But now, some months later, he is seeking a preliminary injunction of Twitter’s ban, arguing that Twitter, “coerced by members of the United States Congress,” is censoring him, describing the social media platform as “a major avenue of public discourse.”

At the time his account was shut down, Mr Trump had 88 million followers. He argues that his account “became an important source of news and information about government affairs and was a digital town hall.”  He is now arguing that such a ban violates America’s First Amendment which protects freedom of speech, the press and assembly.

The lawsuit also cites Florida’s new social media law, which was enacted in May, partly in response to the incident involving Trump and the Capitol Hill riots.

Florida’s law would have meant it was first state in the US to regulate how social media companies moderated online speech. The new law would have made it easier for Florida’s attorney general and others in the state to sue the tech companies over claims that platforms have imposed content moderation on users unfairly or inconsistently.

However, it was widely criticised and in July, a Federal Court judge issued a preliminary block to stop the law from being enacted. The case is currently in the Federal Appeals Court, although experts suggest that it’s unlikely to survive.

Free speech censorship

Where does responsibility for content lie?

The case demonstrates how difficult it can be for lawmakers to find appropriate ways to regulate and modify content, without encroaching on personal freedoms.

In Australia, many government departments, organisations and companies have decided their own workplace policies which determine what employees can and cannot post online, but that’s a fraught issue also, raising important issues about how much influence an employer can or should have over an employee’s social media activity.

Also in Australia, a decision by the Supreme Court of New South Wales last year, upheld by the NSW Court of Appeal, determined that administrators of Facebook pages may be considered the ‘publishers’ of posts by others, and may therefore be liable for defamatory comments.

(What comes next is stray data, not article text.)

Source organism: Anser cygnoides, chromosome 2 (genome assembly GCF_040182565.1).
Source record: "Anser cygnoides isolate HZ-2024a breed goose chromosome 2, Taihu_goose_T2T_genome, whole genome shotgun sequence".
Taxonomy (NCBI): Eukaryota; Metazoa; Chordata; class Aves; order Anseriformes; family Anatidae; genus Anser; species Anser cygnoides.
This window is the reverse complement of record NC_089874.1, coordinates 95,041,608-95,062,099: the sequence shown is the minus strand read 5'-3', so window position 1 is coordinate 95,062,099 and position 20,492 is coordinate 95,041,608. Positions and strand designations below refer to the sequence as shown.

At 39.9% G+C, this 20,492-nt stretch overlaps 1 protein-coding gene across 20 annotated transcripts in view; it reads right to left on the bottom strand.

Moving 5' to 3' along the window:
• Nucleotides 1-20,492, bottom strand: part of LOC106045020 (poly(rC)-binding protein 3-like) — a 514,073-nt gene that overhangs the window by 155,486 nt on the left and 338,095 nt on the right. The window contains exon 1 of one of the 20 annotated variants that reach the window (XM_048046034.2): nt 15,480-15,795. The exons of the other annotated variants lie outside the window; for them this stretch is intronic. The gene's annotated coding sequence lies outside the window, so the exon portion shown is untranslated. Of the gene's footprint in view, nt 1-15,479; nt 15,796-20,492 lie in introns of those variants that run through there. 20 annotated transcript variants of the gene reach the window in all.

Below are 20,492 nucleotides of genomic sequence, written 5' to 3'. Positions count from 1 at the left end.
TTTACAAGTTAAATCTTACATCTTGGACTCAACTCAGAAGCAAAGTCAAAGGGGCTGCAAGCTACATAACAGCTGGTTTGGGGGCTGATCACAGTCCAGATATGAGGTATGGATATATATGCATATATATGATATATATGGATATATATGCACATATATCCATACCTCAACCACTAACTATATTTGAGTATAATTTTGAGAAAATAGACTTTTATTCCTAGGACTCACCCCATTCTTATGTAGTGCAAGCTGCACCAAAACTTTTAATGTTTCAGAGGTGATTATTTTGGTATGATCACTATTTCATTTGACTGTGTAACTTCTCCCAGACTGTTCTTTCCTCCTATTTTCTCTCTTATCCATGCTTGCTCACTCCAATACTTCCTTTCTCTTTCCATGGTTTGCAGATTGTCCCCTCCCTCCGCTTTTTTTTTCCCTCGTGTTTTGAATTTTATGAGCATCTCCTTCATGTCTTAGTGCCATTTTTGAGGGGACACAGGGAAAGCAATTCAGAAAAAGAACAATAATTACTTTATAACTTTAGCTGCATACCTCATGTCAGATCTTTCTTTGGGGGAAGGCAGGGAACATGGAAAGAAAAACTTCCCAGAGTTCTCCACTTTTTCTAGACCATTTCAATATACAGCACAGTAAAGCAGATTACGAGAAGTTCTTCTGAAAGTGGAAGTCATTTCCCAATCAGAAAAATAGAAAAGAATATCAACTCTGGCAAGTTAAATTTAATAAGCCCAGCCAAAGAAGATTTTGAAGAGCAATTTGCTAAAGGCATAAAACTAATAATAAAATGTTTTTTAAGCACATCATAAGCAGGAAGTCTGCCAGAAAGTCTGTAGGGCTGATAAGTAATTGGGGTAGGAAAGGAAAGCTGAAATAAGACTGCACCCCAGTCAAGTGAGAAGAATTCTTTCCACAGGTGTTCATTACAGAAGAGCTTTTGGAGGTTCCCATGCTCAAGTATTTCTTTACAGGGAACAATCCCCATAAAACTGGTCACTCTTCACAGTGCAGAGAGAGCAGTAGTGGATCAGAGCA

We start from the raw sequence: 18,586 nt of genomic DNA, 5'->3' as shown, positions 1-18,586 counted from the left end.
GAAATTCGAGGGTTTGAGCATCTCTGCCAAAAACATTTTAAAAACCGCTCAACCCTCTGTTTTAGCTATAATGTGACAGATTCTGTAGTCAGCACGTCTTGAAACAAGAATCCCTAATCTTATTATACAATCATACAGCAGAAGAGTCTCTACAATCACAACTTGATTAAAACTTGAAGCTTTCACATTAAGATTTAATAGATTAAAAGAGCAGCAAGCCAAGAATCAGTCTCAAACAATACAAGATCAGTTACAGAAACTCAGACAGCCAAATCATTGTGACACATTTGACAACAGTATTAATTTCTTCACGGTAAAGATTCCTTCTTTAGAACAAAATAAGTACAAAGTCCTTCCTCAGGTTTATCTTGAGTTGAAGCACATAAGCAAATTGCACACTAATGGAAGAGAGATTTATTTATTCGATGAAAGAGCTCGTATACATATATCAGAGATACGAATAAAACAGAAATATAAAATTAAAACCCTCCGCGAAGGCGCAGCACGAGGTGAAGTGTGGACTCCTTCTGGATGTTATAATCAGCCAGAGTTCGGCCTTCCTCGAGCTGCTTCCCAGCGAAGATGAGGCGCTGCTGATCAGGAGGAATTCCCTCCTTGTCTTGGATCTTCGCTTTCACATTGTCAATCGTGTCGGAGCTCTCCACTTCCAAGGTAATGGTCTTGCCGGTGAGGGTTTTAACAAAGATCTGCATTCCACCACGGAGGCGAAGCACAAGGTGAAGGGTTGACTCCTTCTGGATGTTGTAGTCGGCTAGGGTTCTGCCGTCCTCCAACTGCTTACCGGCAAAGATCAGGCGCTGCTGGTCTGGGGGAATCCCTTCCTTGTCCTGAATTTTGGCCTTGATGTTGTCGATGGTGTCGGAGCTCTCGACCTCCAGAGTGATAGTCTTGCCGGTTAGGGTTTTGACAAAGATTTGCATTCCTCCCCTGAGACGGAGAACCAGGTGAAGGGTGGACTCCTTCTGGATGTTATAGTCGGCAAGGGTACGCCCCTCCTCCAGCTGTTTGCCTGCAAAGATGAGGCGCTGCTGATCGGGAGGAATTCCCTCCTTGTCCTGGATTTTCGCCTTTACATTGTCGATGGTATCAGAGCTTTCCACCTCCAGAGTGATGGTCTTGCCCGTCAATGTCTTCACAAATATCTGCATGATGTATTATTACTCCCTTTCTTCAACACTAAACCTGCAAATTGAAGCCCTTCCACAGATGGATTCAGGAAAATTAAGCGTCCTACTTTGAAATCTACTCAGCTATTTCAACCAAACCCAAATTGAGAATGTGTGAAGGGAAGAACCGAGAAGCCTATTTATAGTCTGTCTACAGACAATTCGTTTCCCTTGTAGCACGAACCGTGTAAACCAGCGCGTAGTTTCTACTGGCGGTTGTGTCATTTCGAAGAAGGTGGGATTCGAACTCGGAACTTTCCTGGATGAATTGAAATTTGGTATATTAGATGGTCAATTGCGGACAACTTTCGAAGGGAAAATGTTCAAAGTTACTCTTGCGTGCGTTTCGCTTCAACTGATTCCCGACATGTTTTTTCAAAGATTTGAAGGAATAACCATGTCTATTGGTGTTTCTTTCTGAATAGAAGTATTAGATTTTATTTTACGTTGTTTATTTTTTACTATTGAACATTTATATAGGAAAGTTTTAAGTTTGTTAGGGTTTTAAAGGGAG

Many don’t want to see control handed blatantly to social media companies without some rigorous and enforceable guidelines, but recognise that social media companies do need to acknowledge the litany of issues emerging as people turn to these platforms, no longer just as a source of entertainment, but news too, particularly because of their accessibility and immediacy.

Fact versus Fiction

Social media platforms are under increasing pressure to demonstrate that their content is trustworthy, particularly as populations turn away from mainstream media, and the uptake of the online pay-for-news model is slow, and for some, too expensive.

Certainly over the past 18 months, the social media companies have been very involved in making information about Covid-19 visible and available. But we’ve also seen a surge in vile and vitriolic comments posted by people whose opinions clash, whether it be about masks or vaccines, or lockdowns.

Social media has undoubtedly played a significant role in the general social debate, and in highlighting many issues that mainstream media hasn’t covered, and without question, it has been an important tool for staying connected with loved ones during long periods of isolation, but many would argue that social media has, by and large, been more divisive, than it has been positive, in helping people to cope at this difficult time.

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Sonia Hickey

Sonia Hickey is a freelance writer, magazine journalist, and owner of 'Woman with Words'. She has a strong interest in social justice and is a member of the Sydney Criminal Lawyers® content team. Sonia is the winner of the Mondaq Thought Leadership Awards, Spring 2022.